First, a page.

|US6827760 *||25 avr. 2003||7 déc. 2004||Colorado Altitude Training Llc||Method and system for providing a desired atmosphere within an enclosure|
|US7018443||22 mars 2004||28 mars 2006||Colorado Altitude Training Llc||Method and system for reducing body weight in an enclosed atmospheric environment|
|US7665463||2 févr. 2006||23 févr. 2010||Equine Oxygen Therapy Acquisitions||Large animal hyperbaric oxygen chamber|
|US8221329||10 févr. 2003||17 juil. 2012||The United State Of America As Represented By The Secretary Of The Army||Inhalation system and method|
|US8251057 *||30 juin 2004||28 août 2012||Life Support Technologies, Inc.||Hyperbaric chamber control and/or monitoring system and methods for using the same|
|US8375938||4 févr. 2009||19 févr. 2013||Groupe Medical Gaumond Inc.||Hyperbaric/hypoxic chamber system|
|US8479734 *||10 nov. 2009||9 juil. 2013||John Steven Wood||Overpressure protection system and method for a hyperbaric chamber|
|US20030055354 *||29 mai 2002||20 mars 2003||Government Of The United States, As Represented By The Secretary Of The Army||Inhalent system|
|US20030125633 *||10 févr. 2003||3 juil. 2003||U.S. Army Medical Research And Materiel Command||Inhalation system|
|US20040187680 *||22 mars 2004||30 sept. 2004||Colorado Altitude Training Llc||Method and system for reducing body weight in an enclosed atmostpheric environment|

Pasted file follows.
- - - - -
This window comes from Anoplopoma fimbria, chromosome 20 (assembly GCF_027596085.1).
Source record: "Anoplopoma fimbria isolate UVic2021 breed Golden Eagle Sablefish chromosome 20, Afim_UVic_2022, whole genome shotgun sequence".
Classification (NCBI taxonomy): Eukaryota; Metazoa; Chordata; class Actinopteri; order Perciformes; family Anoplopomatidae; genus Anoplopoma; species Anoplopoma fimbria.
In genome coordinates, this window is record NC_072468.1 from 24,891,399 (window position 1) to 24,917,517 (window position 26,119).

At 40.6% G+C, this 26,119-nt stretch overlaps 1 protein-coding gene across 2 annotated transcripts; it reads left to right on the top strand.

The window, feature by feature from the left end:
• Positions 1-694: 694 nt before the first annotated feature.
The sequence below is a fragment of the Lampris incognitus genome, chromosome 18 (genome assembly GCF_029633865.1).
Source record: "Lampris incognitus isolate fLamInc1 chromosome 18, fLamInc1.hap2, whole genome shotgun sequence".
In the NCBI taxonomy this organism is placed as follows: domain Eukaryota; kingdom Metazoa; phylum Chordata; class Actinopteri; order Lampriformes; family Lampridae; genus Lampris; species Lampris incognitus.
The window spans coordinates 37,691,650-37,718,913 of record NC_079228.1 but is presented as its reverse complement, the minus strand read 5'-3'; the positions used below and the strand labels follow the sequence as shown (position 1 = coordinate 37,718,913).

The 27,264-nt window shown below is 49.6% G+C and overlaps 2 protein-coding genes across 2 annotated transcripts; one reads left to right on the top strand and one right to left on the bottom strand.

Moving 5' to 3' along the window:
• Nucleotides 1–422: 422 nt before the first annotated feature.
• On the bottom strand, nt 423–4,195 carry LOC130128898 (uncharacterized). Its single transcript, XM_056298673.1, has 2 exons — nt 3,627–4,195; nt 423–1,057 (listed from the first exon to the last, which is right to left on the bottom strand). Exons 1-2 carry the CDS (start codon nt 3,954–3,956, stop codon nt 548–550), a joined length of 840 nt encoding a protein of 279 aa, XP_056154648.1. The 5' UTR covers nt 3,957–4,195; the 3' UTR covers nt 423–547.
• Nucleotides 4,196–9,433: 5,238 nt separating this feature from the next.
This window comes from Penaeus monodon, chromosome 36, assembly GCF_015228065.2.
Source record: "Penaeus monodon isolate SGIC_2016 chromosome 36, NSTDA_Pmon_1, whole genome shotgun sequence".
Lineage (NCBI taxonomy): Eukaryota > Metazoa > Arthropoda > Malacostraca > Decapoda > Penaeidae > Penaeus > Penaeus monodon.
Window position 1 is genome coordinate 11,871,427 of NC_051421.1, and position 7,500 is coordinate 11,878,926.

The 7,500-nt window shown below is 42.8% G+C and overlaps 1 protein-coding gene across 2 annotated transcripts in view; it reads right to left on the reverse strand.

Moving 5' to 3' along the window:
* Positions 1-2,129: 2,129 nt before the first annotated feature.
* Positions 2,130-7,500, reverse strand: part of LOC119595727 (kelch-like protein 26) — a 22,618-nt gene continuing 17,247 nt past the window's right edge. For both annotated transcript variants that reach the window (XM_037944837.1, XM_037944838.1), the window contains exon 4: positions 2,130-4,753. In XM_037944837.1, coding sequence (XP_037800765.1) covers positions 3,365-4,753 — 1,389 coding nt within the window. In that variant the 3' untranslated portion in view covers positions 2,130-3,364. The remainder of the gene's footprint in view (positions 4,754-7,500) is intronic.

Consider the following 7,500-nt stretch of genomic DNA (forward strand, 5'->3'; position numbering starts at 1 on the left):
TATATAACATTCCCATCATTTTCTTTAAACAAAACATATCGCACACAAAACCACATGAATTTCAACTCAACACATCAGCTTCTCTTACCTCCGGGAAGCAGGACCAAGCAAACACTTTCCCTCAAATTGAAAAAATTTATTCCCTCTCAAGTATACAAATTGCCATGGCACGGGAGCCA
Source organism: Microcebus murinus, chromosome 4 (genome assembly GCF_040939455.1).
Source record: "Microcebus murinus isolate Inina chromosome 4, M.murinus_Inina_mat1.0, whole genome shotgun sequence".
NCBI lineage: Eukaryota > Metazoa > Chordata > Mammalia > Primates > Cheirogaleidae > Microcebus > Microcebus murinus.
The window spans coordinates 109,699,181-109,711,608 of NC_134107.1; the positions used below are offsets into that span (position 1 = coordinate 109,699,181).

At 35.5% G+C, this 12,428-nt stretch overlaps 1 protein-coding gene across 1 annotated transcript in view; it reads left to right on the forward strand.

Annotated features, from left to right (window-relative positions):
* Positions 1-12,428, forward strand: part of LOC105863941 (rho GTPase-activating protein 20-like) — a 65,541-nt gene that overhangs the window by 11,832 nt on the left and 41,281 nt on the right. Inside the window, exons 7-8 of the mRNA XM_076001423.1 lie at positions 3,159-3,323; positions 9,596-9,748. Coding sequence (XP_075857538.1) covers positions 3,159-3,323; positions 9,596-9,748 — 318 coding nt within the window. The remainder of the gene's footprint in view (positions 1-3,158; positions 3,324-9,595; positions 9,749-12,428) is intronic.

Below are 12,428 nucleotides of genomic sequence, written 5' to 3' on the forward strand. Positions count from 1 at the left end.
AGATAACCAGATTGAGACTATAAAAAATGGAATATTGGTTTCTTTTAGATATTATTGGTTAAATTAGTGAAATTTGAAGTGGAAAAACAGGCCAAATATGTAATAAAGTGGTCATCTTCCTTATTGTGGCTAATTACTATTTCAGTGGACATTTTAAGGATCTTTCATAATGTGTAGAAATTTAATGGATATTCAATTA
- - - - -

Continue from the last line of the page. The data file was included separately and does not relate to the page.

|US20040261796 *||30 juin 2004||30 déc. 2004||Life Support Technologies||Hyperbaric chamber control and/or monitoring system and methods for using the same|
|US20050045177 *||30 août 2004||3 mars 2005||Jeff Lacour||Method and system for treating sleeping disorders|
|US20050205090 *||12 nov. 2004||22 sept. 2005||U.S. Government, As Represented By The Secretary Of The Army||Automated inhalation toxicology exposure system and method|
|US20060225572 *||27 mars 2006||12 oct. 2006||Kutt Lawrence M||Method and system for reducing body weight in an enclosed atmospheric environment|
|US20060266293 *||3 mai 2006||30 nov. 2006||Fink Engineering Pty Ltd.||Medical treatment apparatus and method|
|US20070175475 *||2 févr. 2006||2 août 2007||Rob Grauke||Large animal hyperbaric oxygen chamber|
|US20090250063 *||4 févr. 2009||8 oct. 2009||Claude Gaumond||Hyperbaric/hypoxic chamber system|
|US20100059059 *||9 sept. 2008||11 mars 2010||Perry Baromedical Corporation||Hyperbaric chamber|
|US20110108032 *||10 nov. 2009||12 mai 2011||John Steven Wood||Overpressure Protection System and Method for a Hyperbaric Chamber|
|US20130343875 *||21 juin 2013||26 déc. 2013||Bruce Elgin McKeeman||System for Cooling a Hyperbaric Chamber|
|CN103720559A *||23 janv. 2014||16 avr. 2014||烟台冰轮高压氧舱有限公司||Multifunctional portable compressing cabin|
|CN105151249A *||26 juin 2015||16 déc. 2015||顾雍舟||Ship-bottom high pressure air injecting rescuing method|
|Classification aux États-Unis||128/202.27, 128/205.26, 128/202.12|
|Classification internationale||A61G10/02, A62B31/00, A61M16/10|
|Classification coopérative||A62B31/00, A61G10/026, A61M16/10|
|Classification européenne||A61M16/10, A61G10/02B2, A62B31/00|
|5 juin 2001||REMI||Maintenance fee reminder mailed|
|13 nov. 2001||LAPS||Lapse for failure to pay maintenance fees|
|15 janv. 2002||FP||Expired due to failure to pay maintenance fee|
Effective date: 20011111